By John Toole
---- — CONCORD — What the Legislature didn’t do this year could be its lasting legacy.
House and Senate lawmakers disagreed over licensing a casino, raising the gas tax and expanding Medicaid in debates that dominated the session.
Two of the three issues could get revisited soon. Studies will take place in the coming months concerning both the Medicaid expansion and casino issues.
The Legislature did approve a $10.7 billion state budget, along with a capital budget that would pay for a kindergarten project, new liquor store and new technical school in Salem.
The budget did represent key policy decisions. Lawmakers said it did not raise taxes or fees, but boosted funding for colleges and college scholarships, as well as enabling a tuition freeze.
It also provided funding to put more state troopers on the highways and boost economic development and tourism.
Legislators characterized juvenile service legislation as the most important in 30 years, saying it will expand the Children in Need of Services program and leave only the most dangerous offenders in the Youth Services Center.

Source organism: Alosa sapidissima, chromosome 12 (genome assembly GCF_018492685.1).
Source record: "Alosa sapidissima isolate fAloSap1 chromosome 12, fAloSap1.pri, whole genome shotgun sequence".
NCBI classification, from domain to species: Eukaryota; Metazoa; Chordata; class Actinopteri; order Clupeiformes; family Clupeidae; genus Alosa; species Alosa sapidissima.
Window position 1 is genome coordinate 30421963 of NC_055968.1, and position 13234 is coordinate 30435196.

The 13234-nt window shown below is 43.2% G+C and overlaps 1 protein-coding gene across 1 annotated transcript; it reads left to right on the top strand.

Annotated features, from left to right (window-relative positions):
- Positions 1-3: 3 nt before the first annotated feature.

Lawmakers took another look at the state’s controversial voter photo ID law approved in the last session.
They agreed to postpone for two years a requirement that people who refuse to present an ID have their photo taken by election workers. They also kept in place provisions letting students use college IDs.
A plan to permit use of marijuana for medical reasons won approval, making New Hampshire the last state in New England to do so.
The Business and Industry Association praised legislators for updating laws affecting how corporations operate in the state, saying the action amounted to a pro-economic development, pro-jobs decision and a win for the business community.
The Legislature raised the speed limit to 70 mph on Interstate 93 from north of Concord to the Vermont border, except for a section of the highway through Franconia Notch.